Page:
Another from the backlog of my Instagram poems making it to the blog.
Cornrows forge a rhythm to the sun
and self love feels like a line dance.
A shake of tassels and silks that
unfurl in the nick of time.
Love flowers on a stalk, above, below.
The wind sweeps in an airy betrothal,
a surge and then a sway, sashay,
a whirl in the nick of time.
Pollen, sparkles, pixel burst.
How do the ears of corn know,
to listen to the wind holler,
to twirl in the nick of time.
In a Caryopsis, a synopsis
of self seducing passions,
crushed to cornmeal. Floury
swirl in the nick of time.
The inspiration for this poem lay in a snippet of poetry that the wonderful actor, the late Irrfan Khan voices to a pomegranate plant in the movie Karwaan (Hindi). He say this to the sapling of Anarkali (pomegranate bud):
“They buried me alive thinking I’ll perish,
but they didn’t realise, that I’m a seed and in my burial, lay my redemption. My dear pomegranate bud, don’t be in a hurry to bloom and fruit. You will be taken to an expansive space where you can grow and flourish.”
The delicate instruction got me to think about seeds, progenitors of the future, buried and redeemed when they germinate. There are so many ways to create a seed. Love in the plant kingdom, if it can be called that, is as diverse as the plants that make up the flora of the world.
Today’s post is about corn rows in a field. Corn is a wind pollinated plant (male and female flowers occur on the same stalk and corn can self pollinate too). It would be interesting to note that the time of synchronous maturation of flowers on the stalk is termed colloquially, a nick. Tassels, silks, ears are all parts of corn flowers and Caryopsis, the fruit of the corn arranged on the cob, is a fruit body found in other varieties of grasses as well. So much for the botanical lesson for now.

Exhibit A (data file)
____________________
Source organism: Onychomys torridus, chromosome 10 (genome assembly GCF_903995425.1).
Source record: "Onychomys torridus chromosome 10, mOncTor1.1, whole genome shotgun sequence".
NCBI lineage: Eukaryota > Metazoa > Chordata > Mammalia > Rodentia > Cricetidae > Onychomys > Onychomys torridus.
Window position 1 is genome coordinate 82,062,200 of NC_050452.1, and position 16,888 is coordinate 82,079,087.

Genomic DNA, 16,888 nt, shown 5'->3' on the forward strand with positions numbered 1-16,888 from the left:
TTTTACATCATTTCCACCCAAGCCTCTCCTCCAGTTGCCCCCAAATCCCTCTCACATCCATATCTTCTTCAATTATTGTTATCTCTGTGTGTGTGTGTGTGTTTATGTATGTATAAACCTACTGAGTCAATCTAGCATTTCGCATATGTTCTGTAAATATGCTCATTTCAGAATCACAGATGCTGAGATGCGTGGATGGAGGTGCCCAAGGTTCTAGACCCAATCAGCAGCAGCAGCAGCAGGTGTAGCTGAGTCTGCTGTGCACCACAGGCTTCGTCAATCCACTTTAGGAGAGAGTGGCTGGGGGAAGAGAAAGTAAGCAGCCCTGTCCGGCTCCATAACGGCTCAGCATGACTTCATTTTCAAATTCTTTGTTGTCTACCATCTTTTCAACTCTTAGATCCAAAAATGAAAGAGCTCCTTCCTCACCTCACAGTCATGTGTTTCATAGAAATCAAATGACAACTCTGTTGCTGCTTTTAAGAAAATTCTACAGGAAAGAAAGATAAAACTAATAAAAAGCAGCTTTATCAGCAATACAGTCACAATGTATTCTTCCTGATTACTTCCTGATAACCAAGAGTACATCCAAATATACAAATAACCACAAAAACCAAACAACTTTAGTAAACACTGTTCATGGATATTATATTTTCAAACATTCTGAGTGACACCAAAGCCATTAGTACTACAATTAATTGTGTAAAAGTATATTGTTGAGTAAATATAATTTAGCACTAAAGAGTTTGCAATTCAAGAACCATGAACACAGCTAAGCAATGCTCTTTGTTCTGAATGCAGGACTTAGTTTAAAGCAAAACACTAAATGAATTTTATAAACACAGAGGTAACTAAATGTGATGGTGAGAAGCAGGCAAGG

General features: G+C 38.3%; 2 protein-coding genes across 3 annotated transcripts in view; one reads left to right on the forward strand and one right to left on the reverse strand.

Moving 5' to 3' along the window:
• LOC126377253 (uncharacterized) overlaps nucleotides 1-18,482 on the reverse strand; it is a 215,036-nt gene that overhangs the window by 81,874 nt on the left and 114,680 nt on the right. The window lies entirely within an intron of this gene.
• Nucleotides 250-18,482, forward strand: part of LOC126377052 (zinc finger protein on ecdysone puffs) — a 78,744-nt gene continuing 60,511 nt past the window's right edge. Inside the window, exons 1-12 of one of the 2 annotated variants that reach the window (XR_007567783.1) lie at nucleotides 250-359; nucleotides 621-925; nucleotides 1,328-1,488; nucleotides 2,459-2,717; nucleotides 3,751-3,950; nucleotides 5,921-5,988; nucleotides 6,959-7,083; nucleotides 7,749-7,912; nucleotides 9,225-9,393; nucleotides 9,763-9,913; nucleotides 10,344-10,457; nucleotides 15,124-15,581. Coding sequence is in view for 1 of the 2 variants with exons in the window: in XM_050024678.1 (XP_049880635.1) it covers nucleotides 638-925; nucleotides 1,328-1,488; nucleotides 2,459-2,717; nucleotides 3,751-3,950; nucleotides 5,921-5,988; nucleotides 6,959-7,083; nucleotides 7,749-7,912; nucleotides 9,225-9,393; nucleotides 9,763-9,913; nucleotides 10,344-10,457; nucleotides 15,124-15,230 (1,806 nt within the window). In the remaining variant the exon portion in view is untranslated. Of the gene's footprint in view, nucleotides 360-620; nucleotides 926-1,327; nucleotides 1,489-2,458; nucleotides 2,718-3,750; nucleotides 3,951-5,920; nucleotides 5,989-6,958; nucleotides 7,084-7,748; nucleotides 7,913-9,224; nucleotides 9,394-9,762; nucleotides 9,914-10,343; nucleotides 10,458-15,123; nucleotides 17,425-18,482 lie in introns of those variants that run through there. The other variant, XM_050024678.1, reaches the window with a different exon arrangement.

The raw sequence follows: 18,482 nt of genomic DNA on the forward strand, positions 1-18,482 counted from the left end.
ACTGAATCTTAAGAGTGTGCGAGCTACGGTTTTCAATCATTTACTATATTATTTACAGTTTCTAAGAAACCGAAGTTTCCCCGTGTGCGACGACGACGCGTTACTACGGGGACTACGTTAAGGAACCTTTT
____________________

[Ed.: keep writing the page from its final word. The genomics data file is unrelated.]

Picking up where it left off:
On a separate note, it seems like ages when my mother braided my (then short) hair in cornrows which was unusual for my school days. It’s time consuming to braid hair thus, especially when extensions are involved (like I first saw people in Dar es Salaam wear them) hours of labour involved, but a wonderful way to wear hair nevertheless.
It was also in Dar that I danced a Kenyan style line dance that is a form of synchronized dancing where each person moves separately to rhythm. Do check the South African anthem Jerusalema that was put to this unbeatable step (to go viral online), by the Angolan dance troupe, Fenomenos de Semba (and if dancing with a plate of food is your kind of thing). The idea behind Line dancing is that it begets coexistence. I would like to imagine a kind of ‘Convivencia’, which resonates with the theme of corn love or a communal love dancing in a corn field, so to speak. (Although, Convivencia is used to denote the complex interplay of social, cultural and religious practices). We are still the same species despite the differences , like corn in a field.
Thank you for reading.